Home / Micro tale / Editor’s Pick | WHY I BELIEVE LOVE IS NOT FOR ALL by Lus Aziz Ali

Editor’s Pick | WHY I BELIEVE LOVE IS NOT FOR ALL by Lus Aziz Ali

There are certain sentences I don’t ever want to hear from the girl I’m chasing on;
“It’s funny, I never realized how much you look like my brother.”
“There’s something about the dad in that Honey Boo Boo show that really turns me on.”
“I think that movie date wasn’t the best idea tonight.”
And without a doubt,
“I don’t think we should do anything because I only hook up with boys I have real feelings for”    is one of them.
Her name was Christine,
She was the extreme good Christian girl.
Blonde hair and blessed holy water blue eyes,
with the kind of face you’d see on a Coca-Cola advert,
She always looked perfect
Christine hadn’t really been on my radar
as any serious romantic potential.
She was sweet, stable, and as a result,
the opposite of everything I was usually attracted to.
I knew we were from different worlds.
We had different ideologies, music taste,
gym equipment preferences,
but I couldn’t stop thinking about what could happen.
Christine the Christian became my secret forbidden fruit.
Like I said, I never intended for anything to happen.
She was pretty to look at,
and we often found ourselves hanging out with the same people,
but I was way too busy being desperately in love with a wiry girl named Dina,
who had the quickest tongue for comebacks I’d ever encountered.
It was like an ambulance tone every time we spoke.
She’d rattle off a clever pun about Kendrick Lamar lyrics,
That girl had something to say about everything,
and while this could be a personality trait that annoyed some,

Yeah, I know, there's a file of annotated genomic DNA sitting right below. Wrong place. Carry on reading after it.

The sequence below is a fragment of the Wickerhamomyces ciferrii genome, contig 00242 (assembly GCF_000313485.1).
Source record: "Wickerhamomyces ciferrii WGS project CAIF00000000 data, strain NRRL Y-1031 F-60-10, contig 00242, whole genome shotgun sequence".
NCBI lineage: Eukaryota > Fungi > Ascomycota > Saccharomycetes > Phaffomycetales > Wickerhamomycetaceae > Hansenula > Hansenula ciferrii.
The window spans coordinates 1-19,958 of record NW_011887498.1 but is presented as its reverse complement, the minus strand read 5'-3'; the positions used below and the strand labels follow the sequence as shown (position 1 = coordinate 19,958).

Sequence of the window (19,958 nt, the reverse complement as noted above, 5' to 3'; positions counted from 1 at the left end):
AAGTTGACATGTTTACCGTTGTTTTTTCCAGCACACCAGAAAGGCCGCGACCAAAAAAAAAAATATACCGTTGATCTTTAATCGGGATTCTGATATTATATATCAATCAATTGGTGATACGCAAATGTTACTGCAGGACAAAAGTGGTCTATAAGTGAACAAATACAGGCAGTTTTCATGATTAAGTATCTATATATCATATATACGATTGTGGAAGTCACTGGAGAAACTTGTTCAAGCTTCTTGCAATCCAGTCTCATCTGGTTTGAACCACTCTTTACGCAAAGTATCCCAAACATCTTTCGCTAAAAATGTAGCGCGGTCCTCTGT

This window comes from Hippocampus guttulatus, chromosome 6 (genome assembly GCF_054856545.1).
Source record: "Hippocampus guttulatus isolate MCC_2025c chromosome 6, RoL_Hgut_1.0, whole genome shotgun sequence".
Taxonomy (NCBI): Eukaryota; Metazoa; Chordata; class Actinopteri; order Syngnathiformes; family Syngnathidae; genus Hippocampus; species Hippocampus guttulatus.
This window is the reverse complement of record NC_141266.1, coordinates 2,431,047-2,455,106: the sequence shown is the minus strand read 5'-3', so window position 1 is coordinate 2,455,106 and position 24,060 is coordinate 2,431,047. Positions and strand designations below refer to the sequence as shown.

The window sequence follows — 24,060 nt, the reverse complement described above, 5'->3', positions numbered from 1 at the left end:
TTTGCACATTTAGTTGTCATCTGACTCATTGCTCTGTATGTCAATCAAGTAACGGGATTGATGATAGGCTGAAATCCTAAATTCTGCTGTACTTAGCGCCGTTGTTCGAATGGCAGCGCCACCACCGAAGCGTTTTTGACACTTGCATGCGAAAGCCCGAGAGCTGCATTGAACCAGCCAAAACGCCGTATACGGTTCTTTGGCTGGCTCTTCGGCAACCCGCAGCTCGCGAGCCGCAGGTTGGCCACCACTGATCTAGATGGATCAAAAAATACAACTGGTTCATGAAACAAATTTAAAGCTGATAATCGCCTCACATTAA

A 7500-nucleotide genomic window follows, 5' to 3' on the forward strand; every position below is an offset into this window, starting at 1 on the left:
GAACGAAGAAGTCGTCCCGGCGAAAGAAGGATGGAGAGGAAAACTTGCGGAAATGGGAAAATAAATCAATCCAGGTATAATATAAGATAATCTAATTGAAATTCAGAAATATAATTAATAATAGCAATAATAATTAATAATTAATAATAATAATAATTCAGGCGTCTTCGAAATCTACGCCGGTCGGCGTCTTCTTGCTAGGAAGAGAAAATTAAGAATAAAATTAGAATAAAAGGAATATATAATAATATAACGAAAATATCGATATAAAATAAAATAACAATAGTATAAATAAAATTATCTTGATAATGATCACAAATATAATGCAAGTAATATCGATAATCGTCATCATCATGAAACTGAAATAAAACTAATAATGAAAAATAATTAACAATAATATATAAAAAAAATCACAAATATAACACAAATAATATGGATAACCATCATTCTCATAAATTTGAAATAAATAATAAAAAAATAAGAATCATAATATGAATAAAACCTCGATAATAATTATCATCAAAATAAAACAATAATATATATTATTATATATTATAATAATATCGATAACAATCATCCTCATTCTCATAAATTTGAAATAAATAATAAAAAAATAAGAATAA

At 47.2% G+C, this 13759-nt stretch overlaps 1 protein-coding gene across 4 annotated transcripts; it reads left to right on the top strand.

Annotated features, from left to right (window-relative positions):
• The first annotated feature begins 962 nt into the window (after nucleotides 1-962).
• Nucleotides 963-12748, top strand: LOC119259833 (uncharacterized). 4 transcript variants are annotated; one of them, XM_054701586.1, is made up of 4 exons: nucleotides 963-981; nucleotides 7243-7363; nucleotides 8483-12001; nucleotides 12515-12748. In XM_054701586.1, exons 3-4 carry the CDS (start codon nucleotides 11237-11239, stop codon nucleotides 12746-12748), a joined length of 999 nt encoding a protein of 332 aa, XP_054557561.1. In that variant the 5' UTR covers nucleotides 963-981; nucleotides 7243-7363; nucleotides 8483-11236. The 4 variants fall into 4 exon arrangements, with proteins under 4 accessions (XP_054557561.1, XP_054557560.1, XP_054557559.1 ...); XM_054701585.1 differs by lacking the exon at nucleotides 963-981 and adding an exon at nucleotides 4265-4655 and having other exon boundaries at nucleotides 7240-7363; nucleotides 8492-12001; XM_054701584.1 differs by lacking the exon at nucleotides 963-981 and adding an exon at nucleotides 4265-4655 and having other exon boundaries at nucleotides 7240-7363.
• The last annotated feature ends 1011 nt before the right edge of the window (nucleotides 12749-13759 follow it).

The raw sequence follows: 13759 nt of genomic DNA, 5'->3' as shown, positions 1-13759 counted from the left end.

I just fell deeper and deeper in like-lust-love.
We’d send each other underground hip hop artists to check out,
or YouTube videos with borderline pretentious, absurd humor.
She would text me some Eminem quote that I would google to double check it was in fact.  This was a crush that had me reading more classic literature,
brushing up on pop culture trivia,
and just generally being more informed about everything.
Liking Dina had me doing what every parent hopes their child will do,
living up to my full potential.
I wanted to be the best version of myself,
because Dina was perfect.
But not in the Christine, billboard poster way perfect,
she was my version of perfect.
Somewhere between the jokes and witty back and forth,
we’d sip on moments of raw vulnerability.
We tiptoed around depression,
and soon it became clear this too was a subject we shared in common.
I was so convinced that these moments were something to be remembered in the morning,
that I let myself forget she had a boyfriend.
A boyfriend she very much loved.
I was always just her friend.
I was Eastman. Or AE, as she would yell to grab my attention down the hall,
arm around her boyfriend, waving to me with her free hand.
I was nothing more than a passing thought,
when she occupied all of my grey matter.
I spent a whole year pining for Dina,
but in the midst of wanting to hate her lovely boyfriend (but unable because he was truly lovely)
Christine started making more of an effort to talk to me.
I know this is horrible and the kind of lesson I would never want to teach my child,